Hydrocarbon Recovery from Petroleum Transfer OperationsEPA Contract Number: 68D00056
Title: Hydrocarbon Recovery from Petroleum Transfer Operations
Investigators: Wijmans, J. (Hans) G.
Small Business: Membrane Technology and Research Inc.
EPA Contact: Manager, SBIR Program
Project Period: September 1, 1990 through March 1, 1992
Project Amount: $150,000
RFA: Small Business Innovation Research (SBIR) - Phase II (1990) Recipients Lists
Research Category: SBIR - Pollution Prevention , Pollution Prevention/Sustainable Development , Small Business Innovation Research (SBIR)
Description:Approximately 1.2 million tons of hydrocarbons are released annually in the United States from petroleum storage and transfer operations. Typical hydrocarbons emitted are C3 through C6, alkanes, and C4 and C5 olefins. These emissions represent both an air pollution problem and a significant energy loss. The hydrocarbons are contributors to photo- chemical smog formation and their value is approximately 6 X 1013 Btu/year. The best opportunities for hydrocarbon recovery are airstreams generated during the loading and discharging of storage tanks. The results of the Phase I program solidly demonstrate that a membrane-based recov- ery system is capable of recovering more than 99% of the hydrocarbons in these airstreams and that the cost of the system is a fraction of the fuel value of the recovered hydrocarbons. Therefore, use of this process in industrial settings could be justified both on economic and environ- mental grounds.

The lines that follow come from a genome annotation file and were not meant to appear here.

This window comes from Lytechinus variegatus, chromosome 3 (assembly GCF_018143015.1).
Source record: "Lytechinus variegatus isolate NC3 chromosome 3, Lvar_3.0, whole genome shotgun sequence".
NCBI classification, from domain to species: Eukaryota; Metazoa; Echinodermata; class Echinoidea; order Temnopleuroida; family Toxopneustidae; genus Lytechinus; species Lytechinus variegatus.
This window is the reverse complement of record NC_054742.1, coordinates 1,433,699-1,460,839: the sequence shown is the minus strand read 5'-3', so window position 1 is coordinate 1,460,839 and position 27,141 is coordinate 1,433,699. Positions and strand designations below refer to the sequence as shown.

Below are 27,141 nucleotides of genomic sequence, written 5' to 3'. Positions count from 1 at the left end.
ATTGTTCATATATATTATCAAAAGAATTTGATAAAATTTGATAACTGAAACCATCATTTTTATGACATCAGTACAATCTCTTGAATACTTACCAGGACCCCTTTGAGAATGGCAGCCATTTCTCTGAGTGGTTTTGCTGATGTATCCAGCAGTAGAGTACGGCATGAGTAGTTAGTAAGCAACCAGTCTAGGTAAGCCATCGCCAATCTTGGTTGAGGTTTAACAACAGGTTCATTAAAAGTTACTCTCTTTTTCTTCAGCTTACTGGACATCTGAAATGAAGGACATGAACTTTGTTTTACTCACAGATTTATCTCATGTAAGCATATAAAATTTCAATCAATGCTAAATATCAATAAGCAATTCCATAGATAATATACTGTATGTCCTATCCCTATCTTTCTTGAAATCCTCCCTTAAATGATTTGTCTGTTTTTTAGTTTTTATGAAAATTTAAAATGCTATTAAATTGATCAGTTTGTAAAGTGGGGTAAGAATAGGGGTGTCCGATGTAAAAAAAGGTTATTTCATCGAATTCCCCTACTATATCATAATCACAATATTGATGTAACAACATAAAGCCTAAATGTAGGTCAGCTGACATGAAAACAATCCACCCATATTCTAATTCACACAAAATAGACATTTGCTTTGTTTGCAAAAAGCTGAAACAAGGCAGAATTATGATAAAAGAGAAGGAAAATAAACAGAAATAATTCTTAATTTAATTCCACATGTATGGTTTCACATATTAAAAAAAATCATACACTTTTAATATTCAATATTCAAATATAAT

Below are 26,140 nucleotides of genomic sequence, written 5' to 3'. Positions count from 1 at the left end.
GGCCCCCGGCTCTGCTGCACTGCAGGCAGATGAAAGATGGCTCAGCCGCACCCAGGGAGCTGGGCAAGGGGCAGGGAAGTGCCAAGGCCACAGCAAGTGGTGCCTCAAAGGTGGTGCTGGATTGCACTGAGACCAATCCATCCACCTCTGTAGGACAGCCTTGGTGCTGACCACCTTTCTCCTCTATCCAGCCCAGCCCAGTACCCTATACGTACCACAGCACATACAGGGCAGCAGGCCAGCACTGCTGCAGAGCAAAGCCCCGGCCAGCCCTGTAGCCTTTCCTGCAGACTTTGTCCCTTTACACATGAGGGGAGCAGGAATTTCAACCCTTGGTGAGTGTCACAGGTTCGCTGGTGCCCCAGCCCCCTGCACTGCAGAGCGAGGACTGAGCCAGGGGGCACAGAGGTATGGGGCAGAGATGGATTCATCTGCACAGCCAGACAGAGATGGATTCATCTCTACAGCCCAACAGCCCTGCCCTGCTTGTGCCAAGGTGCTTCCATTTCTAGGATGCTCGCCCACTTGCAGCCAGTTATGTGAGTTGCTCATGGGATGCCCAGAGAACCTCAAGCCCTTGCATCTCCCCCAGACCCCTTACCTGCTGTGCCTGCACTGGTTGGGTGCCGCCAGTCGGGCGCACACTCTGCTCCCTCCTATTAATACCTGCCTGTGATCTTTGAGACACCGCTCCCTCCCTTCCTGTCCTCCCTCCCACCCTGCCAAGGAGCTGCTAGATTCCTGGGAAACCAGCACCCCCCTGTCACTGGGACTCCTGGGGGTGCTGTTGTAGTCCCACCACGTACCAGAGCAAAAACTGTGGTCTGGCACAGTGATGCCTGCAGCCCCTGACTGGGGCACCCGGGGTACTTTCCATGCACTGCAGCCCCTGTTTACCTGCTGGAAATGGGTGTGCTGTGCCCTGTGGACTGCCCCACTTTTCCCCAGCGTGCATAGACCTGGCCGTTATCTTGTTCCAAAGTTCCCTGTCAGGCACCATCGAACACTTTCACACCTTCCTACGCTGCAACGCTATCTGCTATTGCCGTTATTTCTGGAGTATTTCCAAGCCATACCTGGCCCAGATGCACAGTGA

The objective of the Phase 11 program is to fully demon- strate the process by building and operating a one-tenth- scale pilot unit. This unit will treat a 40-scfm gasoline vapor-laden airstream. The proposed recoery system com- bines compression-condensation with the membrane sepa- ration step. The hydrocarbon vapors will first be compressed and condensed at moderate (and, hence, economically achieved) pressures and temperatures. A membrane system will remove the remaining vapors. The hydrocarbon-en- riched permeate stream produced by the membrane system will be recirculated to the condenser. In the design and the operation of the pilot unit, special attention will be given to the fire and explosion hazards associated with handling gasoline vapor-air mixtures. The pilot system will be evalu- ated in a parametric study at Membrane Technology & Research, Inc.'s laboratories. This will provide the data necessary to optimize the process and to demonstrate the reliability and efficiency of the system to future industrial collaborators who would install the unit in the field in a Phase III program.